News & Events

Hawaii Judge Halts Aquarium Fishing Until Environmental Review

Oct 30, 2017

Last week, a Hawaii judge halted commercial fishing of reef fish for aquariums until the state reviews the industry’s environmental impact. The Friday ruling by the Oahu Circuit Court follows the state Supreme Court’s decision last month that issuance of permits allowing aquarium fish collection must comply with the Hawaii Environmental Policy Act. The high court gave authority to the lower court to determine if the fish collection may be exempt from the law.

Reef fish from Hawaii can be found in aquariums across the world. The number one collected species is yellow tang, which accounts for approximately 80% of the fish caught for aquarium trade in West Hawaii. Supporters of the ban have called for detailed environmental impact assessments of how the yellow tang fishery and other aquarium fisheries have been affected by commercial fishing.

Currently, the state Department of Land and Natural Resources has permits issued to 231 active commercial collectors, and as part of the ruling it was ordered to not issue any new permits. Department officials say they respect the judge’s ruling, but they continue “to believe that existing aquarium fishing practices are sustainable and environmentally sound.”

CTSA took the opportunity to discuss the impacts of this decision with our Advisory Council member Richard Xie, who owns and operates Hawaiian Sealife. While it is primarily an aquarium fish export company, Hawaiian Sealife has diversified its business model and over the last decade has become an edu-tainment operation that has provided marine education tours for 200,000 local students and visitors to Oahu.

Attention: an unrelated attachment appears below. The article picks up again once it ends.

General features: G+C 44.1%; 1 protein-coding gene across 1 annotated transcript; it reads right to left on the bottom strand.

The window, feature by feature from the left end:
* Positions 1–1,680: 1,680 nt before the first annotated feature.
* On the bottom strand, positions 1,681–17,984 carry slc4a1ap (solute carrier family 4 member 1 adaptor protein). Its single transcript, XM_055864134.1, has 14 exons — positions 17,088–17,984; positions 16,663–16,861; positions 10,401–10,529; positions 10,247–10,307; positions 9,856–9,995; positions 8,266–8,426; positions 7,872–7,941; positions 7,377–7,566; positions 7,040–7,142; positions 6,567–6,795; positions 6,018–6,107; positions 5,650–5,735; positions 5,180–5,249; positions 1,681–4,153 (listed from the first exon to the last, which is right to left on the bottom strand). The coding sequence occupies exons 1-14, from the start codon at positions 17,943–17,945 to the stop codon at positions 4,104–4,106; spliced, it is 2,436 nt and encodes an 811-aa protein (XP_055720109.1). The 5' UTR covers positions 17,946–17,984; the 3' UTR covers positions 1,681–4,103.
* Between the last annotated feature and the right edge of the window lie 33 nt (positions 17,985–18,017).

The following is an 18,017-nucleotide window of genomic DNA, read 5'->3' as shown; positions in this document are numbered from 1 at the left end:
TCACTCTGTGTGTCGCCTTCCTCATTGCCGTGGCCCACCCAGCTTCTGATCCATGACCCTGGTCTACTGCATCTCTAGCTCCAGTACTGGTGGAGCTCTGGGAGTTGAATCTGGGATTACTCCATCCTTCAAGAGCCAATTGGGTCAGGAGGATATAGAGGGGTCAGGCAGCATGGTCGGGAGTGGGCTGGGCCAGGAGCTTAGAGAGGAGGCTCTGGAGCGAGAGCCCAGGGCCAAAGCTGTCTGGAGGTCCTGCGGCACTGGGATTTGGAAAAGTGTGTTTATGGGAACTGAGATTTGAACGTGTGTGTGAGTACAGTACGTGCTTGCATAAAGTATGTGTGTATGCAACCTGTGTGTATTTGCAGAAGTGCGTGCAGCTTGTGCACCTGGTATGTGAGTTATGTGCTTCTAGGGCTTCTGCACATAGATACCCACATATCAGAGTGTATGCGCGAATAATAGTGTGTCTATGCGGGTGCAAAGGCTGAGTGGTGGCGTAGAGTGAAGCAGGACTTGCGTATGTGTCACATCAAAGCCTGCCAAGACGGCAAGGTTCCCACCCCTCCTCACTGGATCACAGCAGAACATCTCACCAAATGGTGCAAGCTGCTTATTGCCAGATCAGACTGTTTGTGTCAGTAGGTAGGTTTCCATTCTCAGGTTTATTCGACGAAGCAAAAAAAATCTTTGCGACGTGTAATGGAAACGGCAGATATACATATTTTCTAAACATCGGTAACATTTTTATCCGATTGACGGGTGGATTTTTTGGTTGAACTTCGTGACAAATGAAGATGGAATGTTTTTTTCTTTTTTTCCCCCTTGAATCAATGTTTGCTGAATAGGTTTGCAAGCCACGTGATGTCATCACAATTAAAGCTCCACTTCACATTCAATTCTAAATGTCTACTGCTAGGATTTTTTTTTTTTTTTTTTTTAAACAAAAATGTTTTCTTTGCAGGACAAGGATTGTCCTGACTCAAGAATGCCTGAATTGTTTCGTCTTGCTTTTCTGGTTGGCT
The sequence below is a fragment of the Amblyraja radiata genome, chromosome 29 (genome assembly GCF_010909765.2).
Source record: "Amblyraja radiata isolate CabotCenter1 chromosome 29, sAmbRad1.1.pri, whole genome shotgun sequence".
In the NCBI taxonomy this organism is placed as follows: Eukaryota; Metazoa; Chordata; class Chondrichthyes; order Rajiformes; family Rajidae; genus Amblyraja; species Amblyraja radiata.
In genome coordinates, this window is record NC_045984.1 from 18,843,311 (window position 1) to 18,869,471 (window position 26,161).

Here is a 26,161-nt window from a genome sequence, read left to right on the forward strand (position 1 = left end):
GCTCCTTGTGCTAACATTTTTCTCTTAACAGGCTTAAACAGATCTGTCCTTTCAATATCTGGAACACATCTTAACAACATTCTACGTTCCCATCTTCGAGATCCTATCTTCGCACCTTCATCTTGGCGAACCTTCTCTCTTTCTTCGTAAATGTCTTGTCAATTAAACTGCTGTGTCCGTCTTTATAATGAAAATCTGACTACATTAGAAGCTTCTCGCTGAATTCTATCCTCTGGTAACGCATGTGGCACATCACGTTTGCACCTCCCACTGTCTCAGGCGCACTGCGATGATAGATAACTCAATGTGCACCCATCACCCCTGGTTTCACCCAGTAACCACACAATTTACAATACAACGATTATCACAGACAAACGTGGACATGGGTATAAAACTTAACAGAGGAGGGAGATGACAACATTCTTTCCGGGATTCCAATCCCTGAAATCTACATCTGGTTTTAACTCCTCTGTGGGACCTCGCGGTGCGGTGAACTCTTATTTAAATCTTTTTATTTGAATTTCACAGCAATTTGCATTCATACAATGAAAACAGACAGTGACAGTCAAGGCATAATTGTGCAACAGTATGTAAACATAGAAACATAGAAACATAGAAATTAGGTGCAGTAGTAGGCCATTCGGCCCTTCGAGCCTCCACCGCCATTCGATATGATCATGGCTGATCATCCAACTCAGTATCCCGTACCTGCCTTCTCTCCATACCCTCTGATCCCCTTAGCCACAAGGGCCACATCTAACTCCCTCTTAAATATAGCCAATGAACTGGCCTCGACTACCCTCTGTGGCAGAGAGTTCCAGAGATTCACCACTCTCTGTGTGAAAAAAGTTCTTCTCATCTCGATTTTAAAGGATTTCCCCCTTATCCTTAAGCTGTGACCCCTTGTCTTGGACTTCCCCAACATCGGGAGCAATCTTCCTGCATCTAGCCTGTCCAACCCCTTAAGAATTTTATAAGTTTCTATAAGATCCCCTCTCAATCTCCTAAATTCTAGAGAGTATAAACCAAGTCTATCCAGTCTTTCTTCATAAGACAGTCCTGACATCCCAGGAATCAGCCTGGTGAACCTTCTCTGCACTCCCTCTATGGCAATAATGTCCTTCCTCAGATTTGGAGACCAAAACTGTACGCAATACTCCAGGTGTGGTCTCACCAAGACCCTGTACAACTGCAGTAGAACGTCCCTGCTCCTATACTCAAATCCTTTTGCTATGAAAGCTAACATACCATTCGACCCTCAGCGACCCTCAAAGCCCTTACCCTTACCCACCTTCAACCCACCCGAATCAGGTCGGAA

“Lots of scientists have already testified that reef fishing is not harmful if the government provides the proper management and guidelines,” explained Xie.

“The decision to halt commercial fishing of reef fish for aquariums has only invalidated the aquarium fish permits; commercial fishing licenses are still legal,” he continued. “Fishermen can still use a 2.25” eye fish net to catch fish legally. In other words, the fisherman will now have to catch more fish broodstock in order to feed their families. It might damage the environment more.”

Xie believes that the decision will definitely affect the market volume of fish originating from Hawaii, but as prices increase the ban is less likely to affect total sales. He expressed concern that a black market may emerge as a result of the decision, and wonders how the state will enforce the regulation since the determination is based on the eye of the net. “What will the cost be to enforce the regulation, and what will be the penalty for those found in violation?” he queried.

Xie mentioned that a potential bright spot in all of this is that aquaculture may be considered as a more viable option to supply the market demand. Researchers and farmers in Hawaii have attempted to grow aquatic animals and plants for the aquarium trade, and there has been some success, but for the most part the industry is fledgling. Xie believes that this new ban can be a turning point for the industry, “If the State is willing to provide funding, fishermen could become aquaculture farmers. If not, a black market might emerge and the State will need to spend a lot of money to enforce the regulations,” he concluded.